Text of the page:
China Overseas Land & Investment Ltd. led property stocks lower in Hong Kong after authorities in the southern city of Shenzhen blocked unit sales by the company and other developers.
China Overseas Land tumbled as much 7 percent, the most since March 4, 2013, and traded down 3.8 percent at HK$24.30 as of 1:17 p.m. local time Friday. Fantasia Holdings Group Co. fell 3.7 percent, while Guangzhou R&F dropped 4 percent. The benchmark Hang Seng Index slid 0.8 percent.
More than 2,800 apartments developed by China Overseas Land, along with homes by other homebuilders including China Merchants Property Development Co. in Shenzhen, would not be allowed for sale, the local land bureau said on its website, without citing a reason. China Overseas Land said all the blocked units have been sold and the move won’t affect its business or finances, according to a company statement.
The Shenzhen authorities’ expanding restriction of property sales is fueling investor concern that developers are getting caught up in a government anti-corruption drive. Kaisa Group Holdings Ltd., which this month missed a coupon payment on a USD500 million bond and also had units barred from sale in the city, is being investigated for alleged links to Jiang Zunyu, Shenzhen’s former security chief who was taken into custody over a graft probe, according to two people familiar with the matter.
“Risk aversion among investors has increased noticeably,” Alan Jin, Hong Kong-based analyst at Mizuho Securities Co., said by phone. “When people don’t know what actually happened, they always fear something bigger may be coming.”
The yield premium on China Overseas Land’s $300 million of 5.35 percent notes due 2042, sold at a spread of 255 basis points in November 2012, jumped 37 basis points to 363 basis points as of 11:55 a.m. in Hong Kong, the highest since February 2014, according to prices compiled by Bloomberg.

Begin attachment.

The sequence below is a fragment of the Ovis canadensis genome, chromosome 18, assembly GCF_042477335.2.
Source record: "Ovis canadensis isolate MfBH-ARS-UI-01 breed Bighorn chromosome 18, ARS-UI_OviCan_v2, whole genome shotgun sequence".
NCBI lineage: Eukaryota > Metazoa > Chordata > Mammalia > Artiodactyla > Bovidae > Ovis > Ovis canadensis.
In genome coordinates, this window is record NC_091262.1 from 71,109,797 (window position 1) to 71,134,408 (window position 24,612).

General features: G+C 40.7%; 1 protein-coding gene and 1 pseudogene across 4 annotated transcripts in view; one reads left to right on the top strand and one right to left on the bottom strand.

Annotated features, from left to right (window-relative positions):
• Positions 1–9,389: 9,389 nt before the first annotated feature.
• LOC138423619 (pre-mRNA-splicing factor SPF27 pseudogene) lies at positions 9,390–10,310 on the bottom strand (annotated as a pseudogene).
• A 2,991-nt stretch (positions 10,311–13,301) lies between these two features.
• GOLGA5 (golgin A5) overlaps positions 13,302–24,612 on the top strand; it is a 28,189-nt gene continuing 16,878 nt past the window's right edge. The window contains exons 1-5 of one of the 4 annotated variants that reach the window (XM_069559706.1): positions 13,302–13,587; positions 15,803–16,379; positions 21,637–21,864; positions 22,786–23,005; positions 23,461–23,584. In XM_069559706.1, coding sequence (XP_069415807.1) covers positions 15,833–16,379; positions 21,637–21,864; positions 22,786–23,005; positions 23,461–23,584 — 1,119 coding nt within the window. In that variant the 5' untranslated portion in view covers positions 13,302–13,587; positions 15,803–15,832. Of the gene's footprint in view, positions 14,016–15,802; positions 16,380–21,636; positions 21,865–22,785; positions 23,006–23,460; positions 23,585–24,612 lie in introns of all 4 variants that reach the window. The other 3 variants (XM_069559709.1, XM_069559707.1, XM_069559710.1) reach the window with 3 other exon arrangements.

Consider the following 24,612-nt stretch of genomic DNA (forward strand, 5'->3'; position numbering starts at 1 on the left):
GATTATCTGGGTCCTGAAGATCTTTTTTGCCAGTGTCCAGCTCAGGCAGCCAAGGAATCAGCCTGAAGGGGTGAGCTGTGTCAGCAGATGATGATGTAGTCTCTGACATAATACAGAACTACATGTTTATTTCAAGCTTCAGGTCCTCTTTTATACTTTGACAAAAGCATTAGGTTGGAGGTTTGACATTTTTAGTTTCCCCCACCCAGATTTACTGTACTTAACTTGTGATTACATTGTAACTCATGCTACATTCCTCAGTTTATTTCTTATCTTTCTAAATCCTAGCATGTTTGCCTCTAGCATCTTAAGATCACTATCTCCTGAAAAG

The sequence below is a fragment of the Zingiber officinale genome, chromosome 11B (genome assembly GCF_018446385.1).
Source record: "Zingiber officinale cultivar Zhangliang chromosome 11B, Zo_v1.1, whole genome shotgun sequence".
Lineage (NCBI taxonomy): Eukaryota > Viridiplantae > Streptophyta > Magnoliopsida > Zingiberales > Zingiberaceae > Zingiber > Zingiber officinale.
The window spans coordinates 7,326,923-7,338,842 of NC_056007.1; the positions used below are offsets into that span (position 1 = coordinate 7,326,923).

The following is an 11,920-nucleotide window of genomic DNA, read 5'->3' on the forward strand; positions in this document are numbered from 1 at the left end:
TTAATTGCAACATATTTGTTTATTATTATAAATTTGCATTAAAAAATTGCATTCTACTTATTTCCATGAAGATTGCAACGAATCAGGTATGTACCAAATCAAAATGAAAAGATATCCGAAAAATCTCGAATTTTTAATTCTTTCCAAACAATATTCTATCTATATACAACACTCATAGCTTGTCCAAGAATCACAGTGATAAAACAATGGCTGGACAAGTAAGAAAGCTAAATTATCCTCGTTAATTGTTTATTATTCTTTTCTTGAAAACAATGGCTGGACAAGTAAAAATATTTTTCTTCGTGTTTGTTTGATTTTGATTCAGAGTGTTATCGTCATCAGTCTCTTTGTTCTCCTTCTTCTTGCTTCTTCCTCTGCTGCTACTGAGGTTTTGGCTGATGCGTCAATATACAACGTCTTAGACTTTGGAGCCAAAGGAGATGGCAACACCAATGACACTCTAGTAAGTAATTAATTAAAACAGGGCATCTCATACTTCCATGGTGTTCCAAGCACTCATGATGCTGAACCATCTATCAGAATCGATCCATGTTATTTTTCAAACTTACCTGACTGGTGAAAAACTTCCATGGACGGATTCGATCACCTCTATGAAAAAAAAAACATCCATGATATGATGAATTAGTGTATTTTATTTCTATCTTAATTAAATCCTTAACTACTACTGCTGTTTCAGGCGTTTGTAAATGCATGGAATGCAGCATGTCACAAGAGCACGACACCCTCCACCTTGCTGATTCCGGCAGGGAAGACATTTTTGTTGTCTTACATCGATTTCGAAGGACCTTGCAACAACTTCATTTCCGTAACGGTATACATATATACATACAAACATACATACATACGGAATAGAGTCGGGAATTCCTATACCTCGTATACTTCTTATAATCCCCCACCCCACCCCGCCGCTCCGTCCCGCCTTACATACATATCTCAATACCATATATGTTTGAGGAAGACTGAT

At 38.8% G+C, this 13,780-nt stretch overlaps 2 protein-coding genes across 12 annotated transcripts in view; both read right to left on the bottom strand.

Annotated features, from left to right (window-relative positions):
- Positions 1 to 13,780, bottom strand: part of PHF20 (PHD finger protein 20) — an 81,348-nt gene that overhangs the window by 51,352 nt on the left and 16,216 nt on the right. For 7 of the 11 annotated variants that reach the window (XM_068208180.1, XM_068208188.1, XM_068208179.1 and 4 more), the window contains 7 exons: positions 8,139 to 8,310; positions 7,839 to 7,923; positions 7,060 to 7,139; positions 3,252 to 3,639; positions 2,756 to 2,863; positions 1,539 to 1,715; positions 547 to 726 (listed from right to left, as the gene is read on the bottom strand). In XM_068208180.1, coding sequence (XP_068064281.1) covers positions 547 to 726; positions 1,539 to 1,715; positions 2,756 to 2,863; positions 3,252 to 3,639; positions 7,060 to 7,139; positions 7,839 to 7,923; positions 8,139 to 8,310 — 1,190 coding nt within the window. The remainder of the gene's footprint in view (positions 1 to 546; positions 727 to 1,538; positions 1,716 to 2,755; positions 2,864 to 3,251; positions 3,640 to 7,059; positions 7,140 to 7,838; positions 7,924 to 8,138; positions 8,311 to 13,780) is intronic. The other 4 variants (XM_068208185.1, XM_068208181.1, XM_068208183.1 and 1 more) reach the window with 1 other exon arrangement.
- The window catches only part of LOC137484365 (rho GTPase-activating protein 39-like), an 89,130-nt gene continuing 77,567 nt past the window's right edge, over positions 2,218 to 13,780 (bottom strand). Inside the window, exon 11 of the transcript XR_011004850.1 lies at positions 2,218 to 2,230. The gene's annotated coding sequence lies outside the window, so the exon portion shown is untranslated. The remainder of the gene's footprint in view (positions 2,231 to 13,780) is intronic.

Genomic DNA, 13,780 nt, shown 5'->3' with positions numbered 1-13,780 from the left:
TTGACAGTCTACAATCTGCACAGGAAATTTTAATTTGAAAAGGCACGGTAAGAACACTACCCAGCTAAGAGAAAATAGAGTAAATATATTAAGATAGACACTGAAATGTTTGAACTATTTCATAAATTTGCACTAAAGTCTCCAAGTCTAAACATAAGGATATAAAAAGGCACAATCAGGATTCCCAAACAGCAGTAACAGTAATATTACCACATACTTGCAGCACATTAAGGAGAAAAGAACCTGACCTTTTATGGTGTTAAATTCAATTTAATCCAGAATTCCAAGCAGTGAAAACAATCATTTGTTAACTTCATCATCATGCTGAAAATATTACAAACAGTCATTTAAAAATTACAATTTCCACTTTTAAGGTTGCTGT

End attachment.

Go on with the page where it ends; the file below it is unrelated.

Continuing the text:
Shenzhen’s land and resources commission said on its official microblog Friday that authorities block transactions if developers are found to have violated laws or rules. Transactions may also be temporarily suspended for “normal processing,” it said.
The blocked China Overseas Land units belong to a social-housing project it built for the local government and handed over in 2013, and the developer doesn’t own them anymore, Hugo Hou, Hong Kong-based analyst at Haitong International Securities Co., wrote in an e-mailed note.
“Unlike some of the aggressive regional private developers, China Overseas Land is a prudent large national state-owned enterprise whose project acquisition and development activities have been standard,” Hou said. “We believe this has little to do with the company’s operations, and investors don’t need to overreact.”
Mizuho raised share-price forecasts for China Overseas Land and China Resources Land Ltd. as their state-owned background has become “more valuable,” Jin wrote in an e-mailed note dated Thursday.
“I still believe the state-owned developers, particularly the big ones, are relatively safe” because they face fewer risks from shareholder changes, he said Friday.
More than 2,300 units developed by China Merchants Property in Shenzhen are blocked from sale, according to the local land authority’s website. Two calls to the company’s branding department went unanswered.
“In the past, developers may have had projects blocked because they owed money to lenders or banks,” said Andy Lee, chief executive for Southern China at realtor Centaline Property Agency Ltd. “But now the restrictions seem to be targeting specific developers rather than projects, which is quite rare. Everyone is looking at this government website, talking about who’s next, but it’s all guessing.” Bloomberg